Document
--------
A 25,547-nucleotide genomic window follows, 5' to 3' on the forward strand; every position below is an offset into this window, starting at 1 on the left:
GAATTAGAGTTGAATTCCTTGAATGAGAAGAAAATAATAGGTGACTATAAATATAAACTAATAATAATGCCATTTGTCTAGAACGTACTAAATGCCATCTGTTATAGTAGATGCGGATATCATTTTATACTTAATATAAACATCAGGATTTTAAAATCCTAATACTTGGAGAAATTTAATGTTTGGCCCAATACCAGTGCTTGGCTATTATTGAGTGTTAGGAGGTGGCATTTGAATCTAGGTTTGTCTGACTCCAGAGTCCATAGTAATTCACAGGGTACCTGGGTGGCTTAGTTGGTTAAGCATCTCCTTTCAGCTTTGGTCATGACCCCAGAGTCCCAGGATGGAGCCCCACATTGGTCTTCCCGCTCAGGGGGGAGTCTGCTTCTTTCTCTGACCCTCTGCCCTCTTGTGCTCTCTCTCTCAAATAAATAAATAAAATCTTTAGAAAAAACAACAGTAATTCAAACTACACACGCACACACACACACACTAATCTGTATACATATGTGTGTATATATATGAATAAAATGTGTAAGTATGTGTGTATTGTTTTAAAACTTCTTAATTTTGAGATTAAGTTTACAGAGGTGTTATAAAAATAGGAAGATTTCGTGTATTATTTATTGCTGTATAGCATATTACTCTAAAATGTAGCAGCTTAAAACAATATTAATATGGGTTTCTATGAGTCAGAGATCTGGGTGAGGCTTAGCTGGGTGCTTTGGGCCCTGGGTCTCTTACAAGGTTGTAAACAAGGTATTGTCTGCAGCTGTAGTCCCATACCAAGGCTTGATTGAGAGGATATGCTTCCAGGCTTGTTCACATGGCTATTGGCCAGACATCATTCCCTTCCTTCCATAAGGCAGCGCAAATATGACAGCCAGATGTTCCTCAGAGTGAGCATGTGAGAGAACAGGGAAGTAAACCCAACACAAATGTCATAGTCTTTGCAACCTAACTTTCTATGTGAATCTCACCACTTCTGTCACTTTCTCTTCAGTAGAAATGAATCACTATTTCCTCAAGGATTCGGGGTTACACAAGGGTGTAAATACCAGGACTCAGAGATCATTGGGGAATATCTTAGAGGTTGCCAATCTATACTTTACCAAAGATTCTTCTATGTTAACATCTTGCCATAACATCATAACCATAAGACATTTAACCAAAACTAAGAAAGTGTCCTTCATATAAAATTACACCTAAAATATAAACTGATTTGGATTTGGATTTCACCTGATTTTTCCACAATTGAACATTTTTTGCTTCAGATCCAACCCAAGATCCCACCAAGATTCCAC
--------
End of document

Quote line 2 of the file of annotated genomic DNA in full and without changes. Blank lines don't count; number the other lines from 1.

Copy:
GAATTAGAGTTGAATTCCTTGAATGAGAAGAAAATAATAGGTGACTATAAATATAAACTAATAATAATGCCATTTGTCTAGAACGTACTAAATGCCATCTGTTATAGTAGATGCGGATATCATTTTATACTTAATATAAACATCAGGATTTTAAAATCCTAATACTTGGAGAAATTTAATGTTTGGCCCAATACCAGTGCTTGGCTATTATTGAGTGTTAGGAGGTGGCATTTGAATCTAGGTTTGTCTGACTCCAGAGTCCATAGTAATTCACAGGGTACCTGGGTGGCTTAGTTGGTTAAGCATCTCCTTTCAGCTTTGGTCATGACCCCAGAGTCCCAGGATGGAGCCCCACATTGGTCTTCCCGCTCAGGGGGGAGTCTGCTTCTTTCTCTGACCCTCTGCCCTCTTGTGCTCTCTCTCTCAAATAAATAAATAAAATCTTTAGAAAAAACAACAGTAATTCAAACTACACACGCACACACACACACACTAATCTGTATACATATGTGTGTATATATATGAATAAAATGTGTAAGTATGTGTGTATTGTTTTAAAACTTCTTAATTTTGAGATTAAGTTTACAGAGGTGTTATAAAAATAGGAAGATTTCGTGTATTATTTATTGCTGTATAGCATATTACTCTAAAATGTAGCAGCTTAAAACAATATTAATATGGGTTTCTATGAGTCAGAGATCTGGGTGAGGCTTAGCTGGGTGCTTTGGGCCCTGGGTCTCTTACAAGGTTGTAAACAAGGTATTGTCTGCAGCTGTAGTCCCATACCAAGGCTTGATTGAGAGGATATGCTTCCAGGCTTGTTCACATGGCTATTGGCCAGACATCATTCCCTTCCTTCCATAAGGCAGCGCAAATATGACAGCCAGATGTTCCTCAGAGTGAGCATGTGAGAGAACAGGGAAGTAAACCCAACACAAATGTCATAGTCTTTGCAACCTAACTTTCTATGTGAATCTCACCACTTCTGTCACTTTCTCTTCAGTAGAAATGAATCACTATTTCCTCAAGGATTCGGGGTTACACAAGGGTGTAAATACCAGGACTCAGAGATCATTGGGGAATATCTTAGAGGTTGCCAATCTATACTTTACCAAAGATTCTTCTATGTTAACATCTTGCCATAACATCATAACCATAAGACATTTAACCAAAACTAAGAAAGTGTCCTTCATATAAAATTACACCTAAAATATAAACTGATTTGGATTTGGATTTCACCTGATTTTTCCACAATTGAACATTTTTTGCTTCAGATCCAACCCAAGATCCCACCAAGATTCCAC